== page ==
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Commentary

COVID-19 and Infection Control: A Perspective From the Psychiatric Ward

COVID-19 and Infection Control:

A Perspective From the Psychiatric Ward

One afternoon in early March 2020, "Code Gray, Mod A!" echoed overhead. We hurried down to the unit of our free-standing psychiatric hospital, expecting to respond to a routine aggression code. Instead, we found an agitated patient punching walls, adamant that he would contract coronavirus disease 2019 (COVID-19) from peers during his hospitalization. At that time, there were few confirmed cases in Michigan, and many questioned whether his statements were delusional. Just 3 weeks later, our metropolitan area was dubbed one of the national COVID-19 hotspots and 2 patients in our facility tested positive.

Immediately after identifying our hospital’s index cases, leadership collaborated with infectious disease experts at our affiliate medical hospital, hoping to avoid an outbreak. We implemented guidelines like those presented by others.1 Specifically, limiting admissions, testing patients prior to their arrival at our facility, screening patients and employees twice daily, and creating isolation wards for positive and potentially positive patients were among the many interventions we adopted. The process has seemed to work smoothly in our hospital thus far, but the battle is not over.

Past respiratory, gastrointestinal, and dermatologic infectious outbreaks have brought to light the idiosyncrasies of psychiatric units and those within their confines.2,3 Analyses of respiratory syncytial virus, influenza virus, and human metapneumovirus outbreaks in psychiatric wards have shown that early intervention is key.2,3 Furthermore, the essentials of curtailing an outbreak include hand hygiene, isolation of affected patients, appropriate use of personal protective equipment (PPE), and chemoprophylaxis, immunization, and treatment.

Clearly, severe acute respiratory syndrome coronavirus 2 poses additional challenges, and many psychiatric wards cannot implement the basics of infection control. Alcohol-based sanitizers are not readily available for patients, many of whom are unable to comprehend the concept of hand hygiene. There is a universal limited supply of PPE. At our institution, unless working on isolation units, staff primarily wear surgical masks, which are reused for 1 week. However, patients are not always cooperative in wearing masks. Interpersonal interaction via group therapy remains ongoing. Currently, only investigational treatment and prophylactic modalities are available. Moreover, free-standing facilities like our psychiatric hospital have inadequate medical resources, impeding our ability to attend to patients who test positive and undergo rapid respiratory decline.

Undoubtedly, the need for psychiatric services will increase in the coming months. Over the last few weeks, we have had a variety of admissions of patients who have been directly impacted by the virus. For example, a significant other’s death from COVID-19 reignited depression and suicidality in one of our patients, and recent unemployment compounded with COVID-19-associated anxiety led to suicidality and psychotic functioning in another. The emphasis of primary and community-based care has been proposed to avoid the overburdening of inpatient psychiatric settings.4 Additionally, telehealth services have become feasible options for outpatient and consult liaison psychiatry.5 However, the acuity of many of our patients limits the utility of virtual care and compromises the ability of inpatient psychiatric hospitals to keep admissions at a minimum. Overcrowding thus becomes a grim reality, which may hamper our infection control efforts.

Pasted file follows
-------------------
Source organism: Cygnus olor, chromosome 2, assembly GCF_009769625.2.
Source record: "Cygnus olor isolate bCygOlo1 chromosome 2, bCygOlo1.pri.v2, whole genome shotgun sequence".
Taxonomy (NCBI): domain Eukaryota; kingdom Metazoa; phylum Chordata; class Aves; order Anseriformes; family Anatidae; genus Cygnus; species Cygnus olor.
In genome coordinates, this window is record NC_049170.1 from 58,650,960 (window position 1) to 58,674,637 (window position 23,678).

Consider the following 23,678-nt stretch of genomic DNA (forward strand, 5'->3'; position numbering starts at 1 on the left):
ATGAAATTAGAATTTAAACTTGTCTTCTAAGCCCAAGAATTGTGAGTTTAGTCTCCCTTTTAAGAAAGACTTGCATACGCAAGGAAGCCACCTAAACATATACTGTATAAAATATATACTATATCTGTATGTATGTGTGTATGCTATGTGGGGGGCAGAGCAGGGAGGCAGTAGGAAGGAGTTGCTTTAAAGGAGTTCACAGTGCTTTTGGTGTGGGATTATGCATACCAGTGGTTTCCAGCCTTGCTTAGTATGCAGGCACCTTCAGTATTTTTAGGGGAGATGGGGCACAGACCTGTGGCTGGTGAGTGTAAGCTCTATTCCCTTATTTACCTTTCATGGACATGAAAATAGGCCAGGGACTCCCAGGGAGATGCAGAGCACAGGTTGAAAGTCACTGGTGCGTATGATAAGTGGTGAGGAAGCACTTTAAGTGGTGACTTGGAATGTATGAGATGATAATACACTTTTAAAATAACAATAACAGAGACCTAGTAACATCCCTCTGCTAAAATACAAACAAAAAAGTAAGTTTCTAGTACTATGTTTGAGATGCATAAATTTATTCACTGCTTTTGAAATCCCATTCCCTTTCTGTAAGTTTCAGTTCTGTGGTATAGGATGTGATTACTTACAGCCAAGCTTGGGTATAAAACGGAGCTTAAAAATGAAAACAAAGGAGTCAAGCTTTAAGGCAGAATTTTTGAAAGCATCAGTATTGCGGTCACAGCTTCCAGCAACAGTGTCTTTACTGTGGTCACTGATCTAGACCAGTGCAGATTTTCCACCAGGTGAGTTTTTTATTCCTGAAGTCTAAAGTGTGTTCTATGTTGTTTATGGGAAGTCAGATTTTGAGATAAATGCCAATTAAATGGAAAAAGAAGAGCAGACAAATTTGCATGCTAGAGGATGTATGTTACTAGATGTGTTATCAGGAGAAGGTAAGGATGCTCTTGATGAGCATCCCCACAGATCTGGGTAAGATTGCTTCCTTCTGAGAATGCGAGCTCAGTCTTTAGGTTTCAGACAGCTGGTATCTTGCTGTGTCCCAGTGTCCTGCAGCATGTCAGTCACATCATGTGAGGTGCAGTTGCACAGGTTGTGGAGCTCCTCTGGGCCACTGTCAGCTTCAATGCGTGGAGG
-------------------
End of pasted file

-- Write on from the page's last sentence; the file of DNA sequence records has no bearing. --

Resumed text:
It is increasingly becoming easier to identify with the worry and fear that affected the patient we met that afternoon in early March. As physicians, we tend to look at the "big picture" when formulating treatment plans for our patients. Although, amid this pandemic, it is difficult to think about what even the next day holds for our patients or ourselves. However, we can find solace in that as a global scientific community, we continue to learn from and guide each other in our cautious preparation for the hurdles ahead.

Received: April 29, 2020.

Published online: May 21, 2020.

Potential conflicts of interest: None.

Funding/support: None.

REFERENCES

1.Starace F, Ferrara M. COVID-19 disease emergency operational instructions for mental health departments issued by the Italian Society of Epidemiological Psychiatry. Epidemiol Psychiatr Sci. 2020;29:e116. PubMed CrossRef

2.Fukuta Y, Muder RR. Infections in psychiatric facilities, with an emphasis on outbreaks. Infect Control Hosp Epidemiol. 2013;34(1):80-88. PubMed CrossRef

3.Li PH, Wang SY, Tan JY, et al. Infection preventionists’ challenges in psychiatric clinical settings. Am J Infect Control. 2019;47(2):123-127. PubMed CrossRef

4.Xiang YT, Zhao YJ, Liu ZH, et al. The COVID-19 outbreak and psychiatric hospitals in China: managing challenges through mental health service reform. Int J Biol Sci. 2020;16(10):1741-1744. PubMed CrossRef

5.Corruble E. A viewpoint from Paris on the COVID-19 pandemic: a necessary turn to telepsychiatry. J Clin Psychiatry. 2020;81(3):20com13361. PubMed CrossRef

aDepartment of Psychiatry, Henry Ford Health System/Wayne State University, Detroit, Michigan

*Corresponding author: Shivali Patel, MD, Henry Ford Health System/Wayne State University, 1 Ford Place, Detroit, MI 48202 (spatel8@hfhs.org).

Prim Care Companion CNS Disord 2020;22(3):20com02650

To cite: Patel S, Gautam M, Mahr G. COVID-19 and infection control: a perspective from the psychiatric ward. Prim Care Companion CNS Disord. 2020;22(3):20com02650

To share: https://doi.org/10.4088/PCC.20com02650

© Copyright 2020 Physicians Postgraduate Press, Inc.

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